Meal Prep Cookbook For Dummies
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When you’re on top of meal prep, you need to know how to keep your veggies fresh — having to run out to the store at the last minute is the opposite of prepared. Meal prep is all about making meals in advance, so you need to know how to use the freezer to your advantage. If you want to be a meal-prep pro, you need expert hacks that’ll make your life simpler, as well as advice on how to shop successfully. Read on for tips on all these subjects!

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How to keep produce fresh

An essential part of meal prep is understanding how to keep your produce fresh. Here are some money-saving tips for keeping some of your favorite meal-prep produce ready for any meal:

  • Leafy greens: To store leafy greens — like kale, spinach, lettuce, and chard — wash, spin or pat dry, and wrap in a tea towel or paper towel. Then place in a resealable plastic bag and store in the refrigerator up to one week. Hardier greens, like kale and spinach, may last up to two weeks.
  • Fresh herbs: The best way to store your favorite herbs — like parsley, cilantro, or basil — is to trim off the bottom tips and place them into a glass. Fill the glass with ¼ cup of water, and place a plastic bag over the tops of the herbs. Store in the refrigerator up to two weeks.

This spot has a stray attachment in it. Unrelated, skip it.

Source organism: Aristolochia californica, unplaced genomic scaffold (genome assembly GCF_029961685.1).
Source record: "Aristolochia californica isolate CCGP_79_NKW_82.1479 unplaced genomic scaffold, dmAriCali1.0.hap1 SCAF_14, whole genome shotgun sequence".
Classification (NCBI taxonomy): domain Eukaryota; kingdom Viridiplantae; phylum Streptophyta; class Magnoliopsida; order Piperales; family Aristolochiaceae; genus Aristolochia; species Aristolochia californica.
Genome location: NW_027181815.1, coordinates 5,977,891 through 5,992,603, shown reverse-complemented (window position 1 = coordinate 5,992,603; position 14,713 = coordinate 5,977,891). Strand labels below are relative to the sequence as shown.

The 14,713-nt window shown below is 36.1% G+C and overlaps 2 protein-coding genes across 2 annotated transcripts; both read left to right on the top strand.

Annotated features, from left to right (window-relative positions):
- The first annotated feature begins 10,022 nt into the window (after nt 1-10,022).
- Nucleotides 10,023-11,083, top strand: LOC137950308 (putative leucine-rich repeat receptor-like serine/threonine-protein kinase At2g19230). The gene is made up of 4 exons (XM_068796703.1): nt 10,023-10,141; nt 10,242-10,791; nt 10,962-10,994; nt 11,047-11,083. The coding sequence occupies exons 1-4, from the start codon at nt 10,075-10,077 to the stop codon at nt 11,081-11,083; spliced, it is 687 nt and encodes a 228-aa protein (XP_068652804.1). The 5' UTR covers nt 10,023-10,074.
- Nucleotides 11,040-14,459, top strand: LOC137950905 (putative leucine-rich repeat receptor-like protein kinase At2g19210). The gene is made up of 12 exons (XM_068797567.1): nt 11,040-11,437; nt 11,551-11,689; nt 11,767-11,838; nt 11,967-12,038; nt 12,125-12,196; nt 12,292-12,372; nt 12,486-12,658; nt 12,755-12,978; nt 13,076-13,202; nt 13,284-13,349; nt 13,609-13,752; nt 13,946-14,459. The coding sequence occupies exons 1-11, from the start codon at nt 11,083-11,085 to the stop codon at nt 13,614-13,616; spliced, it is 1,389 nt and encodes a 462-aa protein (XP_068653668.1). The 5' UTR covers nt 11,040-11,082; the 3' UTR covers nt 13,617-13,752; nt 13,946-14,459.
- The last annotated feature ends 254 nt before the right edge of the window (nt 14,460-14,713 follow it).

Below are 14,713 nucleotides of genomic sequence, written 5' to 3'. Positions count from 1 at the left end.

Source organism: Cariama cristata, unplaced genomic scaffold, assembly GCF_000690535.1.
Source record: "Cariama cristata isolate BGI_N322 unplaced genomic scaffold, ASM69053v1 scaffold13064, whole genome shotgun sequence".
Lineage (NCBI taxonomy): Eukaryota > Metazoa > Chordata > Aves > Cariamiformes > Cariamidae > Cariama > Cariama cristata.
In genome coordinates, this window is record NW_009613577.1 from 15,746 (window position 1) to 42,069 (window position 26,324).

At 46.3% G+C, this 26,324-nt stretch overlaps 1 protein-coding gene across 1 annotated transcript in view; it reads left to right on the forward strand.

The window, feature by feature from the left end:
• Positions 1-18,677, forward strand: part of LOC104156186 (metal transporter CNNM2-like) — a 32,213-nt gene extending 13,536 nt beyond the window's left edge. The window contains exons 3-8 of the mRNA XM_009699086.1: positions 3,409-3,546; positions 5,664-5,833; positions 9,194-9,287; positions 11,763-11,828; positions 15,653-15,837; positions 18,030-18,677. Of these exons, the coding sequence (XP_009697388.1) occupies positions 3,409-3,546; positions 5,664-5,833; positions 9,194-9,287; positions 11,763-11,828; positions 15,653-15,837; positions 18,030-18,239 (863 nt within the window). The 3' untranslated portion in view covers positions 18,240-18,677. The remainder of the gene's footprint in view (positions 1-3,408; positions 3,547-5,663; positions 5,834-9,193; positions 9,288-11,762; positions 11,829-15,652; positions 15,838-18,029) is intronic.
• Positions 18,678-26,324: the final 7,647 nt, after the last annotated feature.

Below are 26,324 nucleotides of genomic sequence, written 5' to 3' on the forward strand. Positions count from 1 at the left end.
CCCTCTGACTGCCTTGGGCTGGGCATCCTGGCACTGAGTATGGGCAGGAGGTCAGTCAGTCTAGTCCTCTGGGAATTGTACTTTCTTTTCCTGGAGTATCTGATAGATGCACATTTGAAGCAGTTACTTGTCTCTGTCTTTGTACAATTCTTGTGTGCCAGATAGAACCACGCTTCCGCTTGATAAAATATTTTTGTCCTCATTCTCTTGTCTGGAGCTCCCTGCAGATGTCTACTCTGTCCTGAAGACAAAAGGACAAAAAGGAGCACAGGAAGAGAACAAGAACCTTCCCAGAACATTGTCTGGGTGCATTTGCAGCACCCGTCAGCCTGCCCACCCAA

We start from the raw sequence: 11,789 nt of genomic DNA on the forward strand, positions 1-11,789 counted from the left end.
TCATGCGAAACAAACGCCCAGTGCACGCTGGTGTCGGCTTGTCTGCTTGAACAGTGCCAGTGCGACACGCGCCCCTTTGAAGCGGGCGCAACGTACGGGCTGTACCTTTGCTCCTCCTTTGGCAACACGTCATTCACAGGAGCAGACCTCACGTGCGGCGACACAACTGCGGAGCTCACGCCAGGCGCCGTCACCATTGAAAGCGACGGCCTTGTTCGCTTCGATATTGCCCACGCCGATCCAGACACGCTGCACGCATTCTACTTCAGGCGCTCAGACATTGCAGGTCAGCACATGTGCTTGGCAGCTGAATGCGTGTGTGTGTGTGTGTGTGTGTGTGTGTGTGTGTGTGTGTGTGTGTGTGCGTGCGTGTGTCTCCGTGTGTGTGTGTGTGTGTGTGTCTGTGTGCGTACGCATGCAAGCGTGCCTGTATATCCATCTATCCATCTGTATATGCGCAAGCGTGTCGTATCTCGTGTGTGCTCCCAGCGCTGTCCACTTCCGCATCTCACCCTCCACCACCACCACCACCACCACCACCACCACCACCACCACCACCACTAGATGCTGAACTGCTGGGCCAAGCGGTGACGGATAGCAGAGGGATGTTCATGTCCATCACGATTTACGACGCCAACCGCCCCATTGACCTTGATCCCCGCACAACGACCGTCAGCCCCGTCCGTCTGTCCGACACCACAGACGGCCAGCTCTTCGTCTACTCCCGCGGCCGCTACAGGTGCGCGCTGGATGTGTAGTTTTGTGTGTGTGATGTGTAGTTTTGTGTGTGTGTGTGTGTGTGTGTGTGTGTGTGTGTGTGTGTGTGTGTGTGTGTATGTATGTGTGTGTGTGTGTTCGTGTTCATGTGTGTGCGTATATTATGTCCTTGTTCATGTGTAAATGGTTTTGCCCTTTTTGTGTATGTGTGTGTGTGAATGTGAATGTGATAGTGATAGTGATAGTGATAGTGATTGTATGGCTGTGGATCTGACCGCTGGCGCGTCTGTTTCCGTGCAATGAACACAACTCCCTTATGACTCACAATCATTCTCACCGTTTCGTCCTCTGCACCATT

• Carrots and celery: To keep your carrots and celery crunchy, cut off the ends and place them into an airtight container. Fill the container with water and store in the refrigerator up to two weeks.
  • Cruciferous vegetables: To keep your cruciferous vegetables (broccoli, cauliflower) crispy and crunchy, cut into bite-size pieces, and place them in a container with the lid slightly loose or not fully locked on. They’re gas producing, so be ready for the smell when you open them. They’ll keep up to five days.
  • Potatoes, winter squash, onions, and garlic: Find a cool, dry place in your pantry, and store these items in a basket that provides air circulation. Without proper air circulation, the produce may get moldy.
  • Berries: Keep berries in their container in the refrigerator. Or, you can soak them in a vinegar solution (3 parts water to 1 part white vinegar) for ten minutes, pat dry, place on a paper towel, and store in a sealed container in the refrigerator.
  • Apples and citrus fruits: Store as whole fruit up to one month in a refrigerator drawer.